|3 weeks old
I can count on my fingers the amount of times I actually fed Bobby and Maya at the breast. They had expressed milk until they were 2 months old, then a mix of milk and formula until 3 months, when our breast milk journey came to an end. With Michael, I don't have enough fingers for a day! This kid likes to eat... A lot.
He's a thin kid, long and lanky (just like Dad!). He's long enough for 3mo clothes, but girth wise, NB items are a better fit. So, he's in loose 3 month (and 0-3) stuff, which makes me glad that we have very few NB things! I have no worries that he is gaining weight. While he is still a little guy, he eats constantly, will easily take 4-5oz in his nightly expressed milk feeding with Peter, and delivers on his wet/dirty diapers. So, he's all good. Which makes it all good, all around.
It freaking hurts.
They rather than it.
My boobs being the they in question.
Thankfully, the major issue that causes pain- incorrect latching- isn't the issue. It seems that it is a combo of extreme nipple sensitivity (this is an issue outside of nursing), bigger breasts (which means that, even with a good latch, Michael's mouth is only so big and can only fit so much boob), and a killer chomp from the little guy (when he gets teeth? all bets are off!). He has a vice grip in there! Removing him from the breast when he isn't interested in getting off? Not going to happen...
The fact that I'm running again has really brought this to the surface. For the first two weeks, I was just wearing a soft nursing bra and nursing tank; beginning last week, I started putting on running bras and running shirts- OH MY GOODNESS. The rubbing and pressure.... it's not my legs or lungs that hurt! It's my tatas!!! Even wearing a nipple pad doesn't help... the pressure just doesn't feel good!
When Michael latches when I'm laying down, it is the worst. The sense of pain isn't awful but it definitely isn't nice. I think part of it is because my milk doesn't let down as quickly and, because of positioning, he doesn't get as much breast in his mouth. Now, we only nurse this way in the middle of the night, around 4am. Otherwise, I'm sitting up, which gives an easier let down reflex and also allows him to get more breast in his mouth. The initial latch is painful; part of this is the let down and the suck causing a suction issue. Once we get that squared away, things feel much better. Which is a good thing, because Michael will nurse for an hour (or more). We've had marathon sessions of 2 hours! He'll eat, doze, and the second I go to move him, eat some more! (And I'm not kidding... jaws of steel, people. He is NOT going anywhere.)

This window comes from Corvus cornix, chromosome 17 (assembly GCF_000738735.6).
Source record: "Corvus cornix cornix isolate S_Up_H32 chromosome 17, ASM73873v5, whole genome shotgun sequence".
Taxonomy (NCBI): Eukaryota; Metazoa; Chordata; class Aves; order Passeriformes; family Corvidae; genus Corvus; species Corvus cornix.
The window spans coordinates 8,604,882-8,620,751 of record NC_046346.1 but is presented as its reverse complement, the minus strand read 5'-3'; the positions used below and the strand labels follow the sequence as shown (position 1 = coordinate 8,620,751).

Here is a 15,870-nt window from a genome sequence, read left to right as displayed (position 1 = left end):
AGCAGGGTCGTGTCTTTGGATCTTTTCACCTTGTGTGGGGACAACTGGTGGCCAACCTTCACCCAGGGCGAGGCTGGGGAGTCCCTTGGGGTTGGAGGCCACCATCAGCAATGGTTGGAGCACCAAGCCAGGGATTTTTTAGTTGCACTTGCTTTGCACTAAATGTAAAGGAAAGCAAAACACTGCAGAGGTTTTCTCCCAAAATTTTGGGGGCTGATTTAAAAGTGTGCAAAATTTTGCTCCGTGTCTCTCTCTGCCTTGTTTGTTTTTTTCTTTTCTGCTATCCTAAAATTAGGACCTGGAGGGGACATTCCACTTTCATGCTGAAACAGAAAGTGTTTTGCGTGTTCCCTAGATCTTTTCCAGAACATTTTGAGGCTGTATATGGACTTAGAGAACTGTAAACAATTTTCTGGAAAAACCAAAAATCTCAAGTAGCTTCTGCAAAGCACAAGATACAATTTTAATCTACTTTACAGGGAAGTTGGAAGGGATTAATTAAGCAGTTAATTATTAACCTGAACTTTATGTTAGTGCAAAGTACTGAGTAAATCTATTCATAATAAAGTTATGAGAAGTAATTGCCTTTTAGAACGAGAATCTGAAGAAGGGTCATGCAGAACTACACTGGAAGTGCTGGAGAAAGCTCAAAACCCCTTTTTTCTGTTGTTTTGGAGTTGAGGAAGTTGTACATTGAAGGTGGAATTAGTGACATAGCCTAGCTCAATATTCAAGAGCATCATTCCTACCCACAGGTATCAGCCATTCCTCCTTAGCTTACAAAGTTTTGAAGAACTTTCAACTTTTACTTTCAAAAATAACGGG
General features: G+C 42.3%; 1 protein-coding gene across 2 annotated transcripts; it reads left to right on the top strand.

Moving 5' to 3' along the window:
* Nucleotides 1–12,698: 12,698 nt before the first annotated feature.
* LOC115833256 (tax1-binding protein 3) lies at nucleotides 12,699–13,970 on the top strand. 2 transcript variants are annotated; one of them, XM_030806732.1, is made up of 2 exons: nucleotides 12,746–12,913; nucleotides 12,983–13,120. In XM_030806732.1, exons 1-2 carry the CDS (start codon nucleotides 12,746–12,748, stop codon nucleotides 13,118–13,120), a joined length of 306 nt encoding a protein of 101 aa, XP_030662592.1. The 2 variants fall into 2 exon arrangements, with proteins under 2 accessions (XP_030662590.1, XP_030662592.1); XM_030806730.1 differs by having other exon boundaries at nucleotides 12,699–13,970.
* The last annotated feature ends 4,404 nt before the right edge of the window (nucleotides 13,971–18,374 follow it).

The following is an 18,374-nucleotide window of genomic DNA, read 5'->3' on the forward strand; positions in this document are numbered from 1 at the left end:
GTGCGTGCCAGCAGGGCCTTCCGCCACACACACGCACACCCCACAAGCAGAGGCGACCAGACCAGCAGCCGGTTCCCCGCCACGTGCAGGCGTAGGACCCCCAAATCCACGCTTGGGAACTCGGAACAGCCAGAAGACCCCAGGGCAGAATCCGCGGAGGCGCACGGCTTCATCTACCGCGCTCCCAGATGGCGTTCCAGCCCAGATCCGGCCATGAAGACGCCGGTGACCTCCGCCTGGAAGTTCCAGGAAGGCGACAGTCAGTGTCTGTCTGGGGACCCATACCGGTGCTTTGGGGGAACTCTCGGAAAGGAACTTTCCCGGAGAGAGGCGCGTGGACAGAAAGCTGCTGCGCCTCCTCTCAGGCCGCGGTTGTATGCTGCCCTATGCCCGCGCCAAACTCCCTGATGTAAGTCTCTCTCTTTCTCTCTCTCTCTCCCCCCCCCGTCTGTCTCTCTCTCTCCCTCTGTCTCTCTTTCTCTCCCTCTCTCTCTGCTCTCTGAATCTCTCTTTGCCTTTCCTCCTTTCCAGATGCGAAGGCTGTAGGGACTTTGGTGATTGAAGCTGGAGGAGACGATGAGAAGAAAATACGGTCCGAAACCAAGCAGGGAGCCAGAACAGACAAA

As Sarah and I were running yesterday, we were chatting about how things were going and I shared with her that my boobs were sore and that, if I weren't as committed to breastfeeding as I am, I would totally understand stopping. And her comment was one that I think we in the breastfeeding community really should take to heart: it gives you a perspective of the "other side".
We often hear how "breast is best" and women who choose not to breastfeed (for whatever reason) or who stop breastfeeding early on are vilified (not by everyone, but we've all seen it) or are made to feel "less than" because they aren't giving their baby the breast. Yes, support plays a HUGE role; research shows that women who feel supported and who are supported during breastfeeding tend to do so longer and have happier breastfeeding journeys. But, outside of that, I think that there are other issues at play. And pain can clearly be an issue.